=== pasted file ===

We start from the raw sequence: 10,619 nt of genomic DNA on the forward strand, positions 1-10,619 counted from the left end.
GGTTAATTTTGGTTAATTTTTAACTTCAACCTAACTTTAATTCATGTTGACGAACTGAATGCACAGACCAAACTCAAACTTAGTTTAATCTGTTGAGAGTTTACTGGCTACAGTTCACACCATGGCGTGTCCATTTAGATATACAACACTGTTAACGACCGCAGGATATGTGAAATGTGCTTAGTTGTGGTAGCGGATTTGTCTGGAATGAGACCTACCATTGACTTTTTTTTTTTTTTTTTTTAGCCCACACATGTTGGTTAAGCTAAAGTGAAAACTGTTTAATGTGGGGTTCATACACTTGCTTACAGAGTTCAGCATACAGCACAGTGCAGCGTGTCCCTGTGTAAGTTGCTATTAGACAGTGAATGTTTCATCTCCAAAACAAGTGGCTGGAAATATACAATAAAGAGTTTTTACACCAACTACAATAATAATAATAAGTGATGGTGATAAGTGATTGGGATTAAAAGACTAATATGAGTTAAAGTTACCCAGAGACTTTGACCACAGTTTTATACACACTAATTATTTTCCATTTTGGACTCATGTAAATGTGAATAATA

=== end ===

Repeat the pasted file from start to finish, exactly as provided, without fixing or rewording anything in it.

We start from the raw sequence: 10,619 nt of genomic DNA on the forward strand, positions 1-10,619 counted from the left end.
GGTTAATTTTGGTTAATTTTTAACTTCAACCTAACTTTAATTCATGTTGACGAACTGAATGCACAGACCAAACTCAAACTTAGTTTAATCTGTTGAGAGTTTACTGGCTACAGTTCACACCATGGCGTGTCCATTTAGATATACAACACTGTTAACGACCGCAGGATATGTGAAATGTGCTTAGTTGTGGTAGCGGATTTGTCTGGAATGAGACCTACCATTGACTTTTTTTTTTTTTTTTTTTAGCCCACACATGTTGGTTAAGCTAAAGTGAAAACTGTTTAATGTGGGGTTCATACACTTGCTTACAGAGTTCAGCATACAGCACAGTGCAGCGTGTCCCTGTGTAAGTTGCTATTAGACAGTGAATGTTTCATCTCCAAAACAAGTGGCTGGAAATATACAATAAAGAGTTTTTACACCAACTACAATAATAATAATAAGTGATGGTGATAAGTGATTGGGATTAAAAGACTAATATGAGTTAAAGTTACCCAGAGACTTTGACCACAGTTTTATACACACTAATTATTTTCCATTTTGGACTCATGTAAATGTGAATAATA